We just settled a case we filed on behalf of a Jamaican crewmember who sustained a wrist injury while working as a cleaner aboard a Royal Caribbean cruise ship. She is now able to support her two boys back in Ocho Rios (photo left).
Her job responsibilities involved cleaning every single public lady bathroom on the cruise ship (around 30). Mopping the floors, scrubbing the toilets, wiping the stalls and mirrors, every day of the week - Saturdays and Sundays included of course. In addition, every embarkation day she was required to deliver hundreds of bags luggage from the elevators to the passengers' cabins.
She developed a painful and debilitating wrist injury. She went to the ship doctor who gave her Ibuprofen and a sling to wear. She then returned to full time duty wearing a sling. I don't know how a one armed cleaner can possibly clean 30 bathrooms every day of the week and then carry hundreds of pieces of luggage on top of that. Her salary was around $550 a month.
Royal Caribbean eventually sent her back to Jamaica. Two general surgeons ended up operating on her wrist. What they did exactly no one knows because neither one of these doctors prepared an operative report. There are no hand specialists anywhere in Jamaica. The crewmember's pain, numbness, swelling and limited motion did not improve. Shortly after the second surgery and without ever providing physical therapy, the cruise line terminated her medical treatment and stopped paying the $12 a day daily stipend.
After she called and explained her predicament, we filed suit, arranged for her to obtain a tourist visa, and then flew her to Miami for treatment with a U.S. board certified hand specialist. After around $60,000 of medical care we forced the cruise line to pay, her symptoms finally resolved. We can't mention the amount of her settlement because the cruise line requires a confidentiality agreement regarding the settlement figure, but we can state that she was happy and, most importantly, pain free when she went home.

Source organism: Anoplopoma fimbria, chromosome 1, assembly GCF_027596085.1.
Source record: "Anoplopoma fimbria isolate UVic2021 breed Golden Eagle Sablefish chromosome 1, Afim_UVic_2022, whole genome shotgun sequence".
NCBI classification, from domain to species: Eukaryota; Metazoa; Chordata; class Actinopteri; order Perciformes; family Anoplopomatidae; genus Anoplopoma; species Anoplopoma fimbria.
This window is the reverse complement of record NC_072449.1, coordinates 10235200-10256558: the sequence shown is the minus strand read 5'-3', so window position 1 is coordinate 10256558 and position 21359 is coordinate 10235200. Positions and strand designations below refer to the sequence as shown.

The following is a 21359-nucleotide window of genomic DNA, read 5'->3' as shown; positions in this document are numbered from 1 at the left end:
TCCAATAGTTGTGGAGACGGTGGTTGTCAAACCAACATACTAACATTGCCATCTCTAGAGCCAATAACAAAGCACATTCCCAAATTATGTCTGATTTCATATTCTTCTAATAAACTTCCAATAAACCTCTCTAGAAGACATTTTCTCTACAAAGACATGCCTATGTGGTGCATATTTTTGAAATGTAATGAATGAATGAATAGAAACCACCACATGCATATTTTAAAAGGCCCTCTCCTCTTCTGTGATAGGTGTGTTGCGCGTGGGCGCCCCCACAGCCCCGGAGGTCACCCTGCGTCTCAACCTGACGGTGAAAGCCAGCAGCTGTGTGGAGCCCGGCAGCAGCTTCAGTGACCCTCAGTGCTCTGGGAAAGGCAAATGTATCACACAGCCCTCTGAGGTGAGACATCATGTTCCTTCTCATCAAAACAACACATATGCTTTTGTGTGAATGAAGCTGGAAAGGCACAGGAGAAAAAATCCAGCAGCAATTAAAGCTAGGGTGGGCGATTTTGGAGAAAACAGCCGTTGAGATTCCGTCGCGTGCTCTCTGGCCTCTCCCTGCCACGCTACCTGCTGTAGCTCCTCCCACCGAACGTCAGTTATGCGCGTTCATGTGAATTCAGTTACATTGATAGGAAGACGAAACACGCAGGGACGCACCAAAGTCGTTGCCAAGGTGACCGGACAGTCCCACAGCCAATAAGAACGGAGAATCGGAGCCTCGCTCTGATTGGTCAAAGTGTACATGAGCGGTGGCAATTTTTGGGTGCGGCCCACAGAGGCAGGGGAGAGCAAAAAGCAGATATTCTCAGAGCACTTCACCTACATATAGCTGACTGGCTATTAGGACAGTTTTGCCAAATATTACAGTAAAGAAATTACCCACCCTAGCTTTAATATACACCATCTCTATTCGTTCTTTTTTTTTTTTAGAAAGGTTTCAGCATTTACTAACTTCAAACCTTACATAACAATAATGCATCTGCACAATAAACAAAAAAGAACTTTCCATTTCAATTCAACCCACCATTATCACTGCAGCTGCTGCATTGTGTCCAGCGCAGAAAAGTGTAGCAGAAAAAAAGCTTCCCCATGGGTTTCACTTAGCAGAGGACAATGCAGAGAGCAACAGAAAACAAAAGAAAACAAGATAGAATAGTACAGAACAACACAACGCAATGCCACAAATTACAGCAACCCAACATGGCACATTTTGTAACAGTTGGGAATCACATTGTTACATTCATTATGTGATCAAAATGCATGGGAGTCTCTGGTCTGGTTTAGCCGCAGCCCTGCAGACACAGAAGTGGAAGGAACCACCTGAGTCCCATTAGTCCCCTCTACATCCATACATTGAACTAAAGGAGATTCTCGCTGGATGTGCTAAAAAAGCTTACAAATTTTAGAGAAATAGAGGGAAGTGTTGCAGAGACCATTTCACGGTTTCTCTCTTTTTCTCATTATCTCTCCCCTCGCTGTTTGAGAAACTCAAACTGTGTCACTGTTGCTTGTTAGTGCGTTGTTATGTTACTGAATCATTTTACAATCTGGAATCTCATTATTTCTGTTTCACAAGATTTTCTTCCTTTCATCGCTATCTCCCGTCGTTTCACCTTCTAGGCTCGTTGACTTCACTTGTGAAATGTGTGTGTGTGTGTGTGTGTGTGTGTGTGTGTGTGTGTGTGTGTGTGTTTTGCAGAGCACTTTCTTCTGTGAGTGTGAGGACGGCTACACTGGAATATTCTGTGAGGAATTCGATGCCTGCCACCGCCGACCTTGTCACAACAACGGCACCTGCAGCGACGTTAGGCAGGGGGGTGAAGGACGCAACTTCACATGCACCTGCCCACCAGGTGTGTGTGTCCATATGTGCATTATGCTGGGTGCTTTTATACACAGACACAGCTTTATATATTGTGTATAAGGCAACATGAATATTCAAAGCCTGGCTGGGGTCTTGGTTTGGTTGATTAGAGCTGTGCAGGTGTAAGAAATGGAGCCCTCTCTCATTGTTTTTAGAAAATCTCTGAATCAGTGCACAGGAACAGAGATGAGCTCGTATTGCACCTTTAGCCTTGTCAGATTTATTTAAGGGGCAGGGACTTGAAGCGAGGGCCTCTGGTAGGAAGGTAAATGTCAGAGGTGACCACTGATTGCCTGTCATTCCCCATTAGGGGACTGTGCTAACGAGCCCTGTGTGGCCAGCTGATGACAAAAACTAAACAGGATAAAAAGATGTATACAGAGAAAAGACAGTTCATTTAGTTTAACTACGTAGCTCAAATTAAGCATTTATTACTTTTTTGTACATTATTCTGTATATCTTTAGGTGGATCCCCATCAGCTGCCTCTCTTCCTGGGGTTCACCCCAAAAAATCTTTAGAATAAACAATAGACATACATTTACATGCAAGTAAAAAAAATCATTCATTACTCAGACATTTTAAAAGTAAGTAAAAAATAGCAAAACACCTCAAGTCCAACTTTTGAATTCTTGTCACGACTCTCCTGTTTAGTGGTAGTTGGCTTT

Cleaners, waiters, and cabin attendants work insane hours on Royal Caribbean ships. Working 12 hours a day minimum and up to 16 hours on embarkation day, they are instructed not to report more than 10 to 11 hours of work on their times sheets.
The human body is not designed to perform hard manual labor over 330 hours a month.
Repetitive injuries to waiters who carry trays weighing 50 pounds or more are common. Neck injuries, disc herniations in the low back, and rotator cuff injuries in the shoulder are common. Then the cruise line sends these hard working employees to the four corners of the earth to receive bad medical care.
The photo to the right is of another Jamaican client who sustained a severe wrist injury working as a cleaner on a Royal Caribbean cruise ship. My partner, Lisa O'Neill, is shown discussing her injury in a hotel here in Miami. My partner does not like to be mentioned on this blog, but she is the backbone of the team which we have who cares for injured crewmembers. A substantial part of our law practice is flying injured Royal Caribbean crewmembers back to Miami for medical treatment which the cruise line refuses to provide.
Photo credits: Jim Walker